A mother warned other homebuyers after Taylor Wimpey’s dream home garden flooded and became unusable.
Emily Bigg hoped that after moving in two years ago, her two young children would love to play outside in her newly built house.
However, despite choosing a plot specifically for this, she said the drainage problems kept the back of the garden submerged
She claims that when she complained she was told she needed to take better care of the garden – and was dismayed to learn that it was not covered by warranties, Lancs Live Reports.
A Taylor Wimpey spokesperson said it was sorry that Emily was unhappy with her garden – adding, “All of our customers receive instructions on how to maintain their garden”.
Emily said, “It’s better in summer. There is just no drainage so it just gets soaked and then there is no grass.
“For a lot of people, it’s probably a similar story, not just in the garden but in the houses as well.
“When we bought the house, we were told that there was a two-year guarantee against all problems. My house is shared so the two years seem to start when the housing company buys it, so mine expired a lot sooner than I thought.
“Nevertheless, I complained beforehand and the answer was only ‘You have to take better care of the garden’.”
Emily, who works as a draftsman for a law firm, moved into the house in Highgrove Park in Ormskirk in April 2019 following a divorce.
She hoped it would be a good start for her and her children, now six and four years old, having previously rented in Formby.
She said they enjoyed their first summer there, but problems soon arose in the colder months and the garden turned into a muddy swamp.
She said she had been quoted with four-digit sums of money by gardeners and landscapers who admitted that no work could fix the problem in the long run, as the surrounding gardens are sloping towards the same point.
In the end, she had terraces built in the back third of the garden, thanks in part to a local trader who got her a good deal after hearing about her problems on Facebook.
Emily said, “I chose this house specifically for the garden. It’s a good size and faces south so you get more sun.
“I know it’s a first world problem and worse things happen, but I shouldn’t have to deal with it.
“I don’t have thousands of pounds to fix the garden.”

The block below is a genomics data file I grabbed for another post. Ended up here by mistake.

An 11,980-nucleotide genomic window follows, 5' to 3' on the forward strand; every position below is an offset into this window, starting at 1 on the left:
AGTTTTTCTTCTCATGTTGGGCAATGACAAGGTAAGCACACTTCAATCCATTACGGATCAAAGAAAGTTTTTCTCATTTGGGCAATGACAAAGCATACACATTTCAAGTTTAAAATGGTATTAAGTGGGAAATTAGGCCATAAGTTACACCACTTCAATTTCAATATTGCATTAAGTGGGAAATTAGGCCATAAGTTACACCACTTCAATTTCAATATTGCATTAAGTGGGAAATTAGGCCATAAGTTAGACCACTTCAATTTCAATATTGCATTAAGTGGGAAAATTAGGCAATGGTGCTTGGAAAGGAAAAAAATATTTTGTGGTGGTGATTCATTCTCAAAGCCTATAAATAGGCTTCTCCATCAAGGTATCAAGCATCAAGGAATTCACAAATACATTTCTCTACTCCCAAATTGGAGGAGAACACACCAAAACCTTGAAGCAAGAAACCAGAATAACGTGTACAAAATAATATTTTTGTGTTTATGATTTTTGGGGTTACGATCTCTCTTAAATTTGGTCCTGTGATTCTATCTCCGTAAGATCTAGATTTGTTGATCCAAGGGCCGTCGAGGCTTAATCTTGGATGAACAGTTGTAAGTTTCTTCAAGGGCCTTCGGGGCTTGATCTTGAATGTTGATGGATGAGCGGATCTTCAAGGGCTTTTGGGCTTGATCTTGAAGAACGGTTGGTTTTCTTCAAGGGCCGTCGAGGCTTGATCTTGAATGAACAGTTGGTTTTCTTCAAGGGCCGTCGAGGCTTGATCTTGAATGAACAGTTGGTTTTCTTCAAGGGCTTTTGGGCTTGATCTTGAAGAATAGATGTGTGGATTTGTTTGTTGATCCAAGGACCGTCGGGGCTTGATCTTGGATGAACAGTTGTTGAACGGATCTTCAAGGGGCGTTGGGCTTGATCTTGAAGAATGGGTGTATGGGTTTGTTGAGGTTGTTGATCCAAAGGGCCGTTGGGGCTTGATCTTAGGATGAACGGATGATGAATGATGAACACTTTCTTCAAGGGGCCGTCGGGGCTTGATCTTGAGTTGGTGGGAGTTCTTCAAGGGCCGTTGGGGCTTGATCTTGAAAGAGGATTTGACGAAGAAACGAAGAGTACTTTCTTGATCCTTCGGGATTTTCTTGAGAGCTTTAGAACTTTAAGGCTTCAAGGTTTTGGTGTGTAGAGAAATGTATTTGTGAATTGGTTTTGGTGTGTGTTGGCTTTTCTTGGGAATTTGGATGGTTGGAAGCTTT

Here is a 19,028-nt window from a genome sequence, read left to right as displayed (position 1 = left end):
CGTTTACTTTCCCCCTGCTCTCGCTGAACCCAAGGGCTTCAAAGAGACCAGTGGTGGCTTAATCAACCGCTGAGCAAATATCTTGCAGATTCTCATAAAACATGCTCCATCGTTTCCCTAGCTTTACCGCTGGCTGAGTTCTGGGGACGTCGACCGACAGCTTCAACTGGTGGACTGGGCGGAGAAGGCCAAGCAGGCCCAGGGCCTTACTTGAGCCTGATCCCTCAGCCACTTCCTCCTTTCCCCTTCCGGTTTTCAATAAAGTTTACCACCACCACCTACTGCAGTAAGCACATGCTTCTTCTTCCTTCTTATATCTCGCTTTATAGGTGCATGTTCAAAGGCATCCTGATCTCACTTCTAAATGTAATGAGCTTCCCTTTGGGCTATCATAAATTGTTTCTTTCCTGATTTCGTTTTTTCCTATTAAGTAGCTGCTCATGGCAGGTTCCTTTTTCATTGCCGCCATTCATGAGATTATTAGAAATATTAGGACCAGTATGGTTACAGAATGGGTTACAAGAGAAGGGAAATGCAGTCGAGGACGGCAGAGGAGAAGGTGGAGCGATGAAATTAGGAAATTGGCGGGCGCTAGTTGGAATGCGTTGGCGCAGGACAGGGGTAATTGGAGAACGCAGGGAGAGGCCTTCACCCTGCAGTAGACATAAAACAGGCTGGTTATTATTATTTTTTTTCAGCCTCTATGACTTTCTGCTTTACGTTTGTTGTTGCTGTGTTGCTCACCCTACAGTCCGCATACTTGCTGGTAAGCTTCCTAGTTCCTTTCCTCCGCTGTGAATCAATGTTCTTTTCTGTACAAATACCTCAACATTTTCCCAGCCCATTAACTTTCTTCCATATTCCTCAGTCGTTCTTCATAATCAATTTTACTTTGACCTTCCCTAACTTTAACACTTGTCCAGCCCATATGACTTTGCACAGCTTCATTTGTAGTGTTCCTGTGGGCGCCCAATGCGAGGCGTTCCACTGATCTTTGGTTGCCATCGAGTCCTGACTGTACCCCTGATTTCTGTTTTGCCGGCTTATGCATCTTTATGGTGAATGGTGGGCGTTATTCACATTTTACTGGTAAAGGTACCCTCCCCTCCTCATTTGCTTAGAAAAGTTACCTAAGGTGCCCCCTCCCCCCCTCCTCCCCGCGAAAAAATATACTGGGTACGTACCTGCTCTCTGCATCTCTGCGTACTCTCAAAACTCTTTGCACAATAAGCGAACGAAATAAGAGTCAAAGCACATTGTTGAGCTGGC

Emily said she was given a leaflet when she moved in stating that she must mow and air the lawn regularly and that if she tried to complain despite explaining it would be repeated to her.
A representative from developer Taylor Wimpey visited the property but said he was not responsible for the problem.
This attitude is supported by the standards of the National House Building Council, which state that it is not the property developer’s responsibility to correct water-bearing areas of the garden that are more than ten feet from the house.
Emily said, “There’s basically no drainage, it doesn’t matter what you do.
“It just never dries. If we had a week of sun it would probably dry out, but then when it’s dry because it’s clay it just cracks.
“It’s better in summer and then we use it a little. But it’s embarrassing, you want people around you and it’s just a big mess.
“One of the things about buying a new build is that you think you are covered by all of these warranties, but it isn’t and it’s daunting.”
A Taylor Wimpey spokesperson said, “Customer satisfaction is a priority for Taylor Wimpey and we are sorry to hear that one of our customers at Highgrove Park is unhappy with their garden.
“We are in close contact with the customer and have visited her to discuss the problems reported to us.
“When they move into their new home, all of our customers receive instructions on how to care for their garden and we have given the customer some advice on how to support them with ongoing maintenance.”
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